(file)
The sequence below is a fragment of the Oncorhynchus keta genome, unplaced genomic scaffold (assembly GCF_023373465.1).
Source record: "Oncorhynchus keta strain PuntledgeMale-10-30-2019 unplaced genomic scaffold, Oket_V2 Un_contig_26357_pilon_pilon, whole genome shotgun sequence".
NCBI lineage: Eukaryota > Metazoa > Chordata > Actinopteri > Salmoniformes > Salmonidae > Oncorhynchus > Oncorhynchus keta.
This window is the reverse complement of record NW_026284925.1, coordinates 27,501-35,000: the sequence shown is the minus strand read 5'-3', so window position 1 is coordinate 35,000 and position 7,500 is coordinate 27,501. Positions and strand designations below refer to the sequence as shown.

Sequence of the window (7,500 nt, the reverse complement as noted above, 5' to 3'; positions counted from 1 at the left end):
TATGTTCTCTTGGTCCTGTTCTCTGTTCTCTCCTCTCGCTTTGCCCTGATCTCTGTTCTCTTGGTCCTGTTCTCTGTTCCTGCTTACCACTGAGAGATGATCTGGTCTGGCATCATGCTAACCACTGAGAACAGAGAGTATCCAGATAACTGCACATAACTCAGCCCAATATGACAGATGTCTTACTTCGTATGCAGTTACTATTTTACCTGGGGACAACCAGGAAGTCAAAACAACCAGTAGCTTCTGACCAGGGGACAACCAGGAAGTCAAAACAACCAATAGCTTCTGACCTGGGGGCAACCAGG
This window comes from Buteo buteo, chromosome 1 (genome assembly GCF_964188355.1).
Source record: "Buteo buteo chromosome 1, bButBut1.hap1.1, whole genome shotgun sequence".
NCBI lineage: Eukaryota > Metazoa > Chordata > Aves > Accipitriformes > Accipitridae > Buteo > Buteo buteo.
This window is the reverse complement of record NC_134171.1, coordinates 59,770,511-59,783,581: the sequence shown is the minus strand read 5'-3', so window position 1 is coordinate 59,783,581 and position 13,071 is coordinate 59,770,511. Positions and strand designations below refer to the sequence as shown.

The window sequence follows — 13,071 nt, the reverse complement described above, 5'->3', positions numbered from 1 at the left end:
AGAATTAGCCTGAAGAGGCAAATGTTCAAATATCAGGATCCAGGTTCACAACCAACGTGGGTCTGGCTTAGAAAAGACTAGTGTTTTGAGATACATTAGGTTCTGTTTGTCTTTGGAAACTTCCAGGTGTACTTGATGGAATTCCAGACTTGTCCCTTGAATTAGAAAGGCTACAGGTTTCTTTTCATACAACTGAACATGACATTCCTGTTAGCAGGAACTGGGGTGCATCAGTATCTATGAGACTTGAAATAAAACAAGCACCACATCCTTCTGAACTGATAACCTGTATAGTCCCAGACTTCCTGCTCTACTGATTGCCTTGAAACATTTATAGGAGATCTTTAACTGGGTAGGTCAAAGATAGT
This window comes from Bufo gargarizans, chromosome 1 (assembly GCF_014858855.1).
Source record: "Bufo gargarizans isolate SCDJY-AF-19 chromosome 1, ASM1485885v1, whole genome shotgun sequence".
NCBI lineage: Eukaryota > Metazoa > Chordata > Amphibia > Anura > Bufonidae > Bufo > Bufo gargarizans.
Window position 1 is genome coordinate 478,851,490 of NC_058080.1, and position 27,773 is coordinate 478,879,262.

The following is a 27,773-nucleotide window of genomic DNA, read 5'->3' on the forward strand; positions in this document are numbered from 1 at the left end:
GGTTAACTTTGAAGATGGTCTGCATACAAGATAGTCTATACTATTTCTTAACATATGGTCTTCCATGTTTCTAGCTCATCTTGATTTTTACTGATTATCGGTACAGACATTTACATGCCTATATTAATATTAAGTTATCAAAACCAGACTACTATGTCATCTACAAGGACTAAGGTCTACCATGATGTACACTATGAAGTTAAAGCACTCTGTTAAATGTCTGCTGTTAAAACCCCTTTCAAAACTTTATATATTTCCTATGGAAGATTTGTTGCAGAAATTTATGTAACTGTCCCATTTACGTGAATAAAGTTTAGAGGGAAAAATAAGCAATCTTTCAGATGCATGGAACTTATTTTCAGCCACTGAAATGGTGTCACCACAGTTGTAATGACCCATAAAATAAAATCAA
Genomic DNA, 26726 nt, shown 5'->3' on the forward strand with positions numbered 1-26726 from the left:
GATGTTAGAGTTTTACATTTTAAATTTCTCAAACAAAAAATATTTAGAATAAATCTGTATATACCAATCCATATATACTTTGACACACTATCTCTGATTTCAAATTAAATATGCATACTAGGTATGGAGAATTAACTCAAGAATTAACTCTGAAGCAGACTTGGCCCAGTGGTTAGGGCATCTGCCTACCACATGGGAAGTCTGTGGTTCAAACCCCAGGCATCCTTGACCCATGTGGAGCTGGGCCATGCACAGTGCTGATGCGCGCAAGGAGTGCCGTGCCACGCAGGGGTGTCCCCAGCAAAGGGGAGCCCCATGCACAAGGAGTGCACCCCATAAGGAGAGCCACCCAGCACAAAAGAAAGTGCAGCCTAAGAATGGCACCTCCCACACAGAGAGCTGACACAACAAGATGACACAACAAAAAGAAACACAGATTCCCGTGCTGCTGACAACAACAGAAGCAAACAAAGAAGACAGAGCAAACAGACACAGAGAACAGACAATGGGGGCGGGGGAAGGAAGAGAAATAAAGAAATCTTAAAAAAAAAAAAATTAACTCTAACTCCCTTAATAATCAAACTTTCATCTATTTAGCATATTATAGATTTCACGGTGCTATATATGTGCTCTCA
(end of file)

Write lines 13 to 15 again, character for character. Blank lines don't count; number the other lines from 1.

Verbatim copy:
This window comes from Bufo gargarizans, chromosome 1 (assembly GCF_014858855.1).
Source record: "Bufo gargarizans isolate SCDJY-AF-19 chromosome 1, ASM1485885v1, whole genome shotgun sequence".
NCBI lineage: Eukaryota > Metazoa > Chordata > Amphibia > Anura > Bufonidae > Bufo > Bufo gargarizans.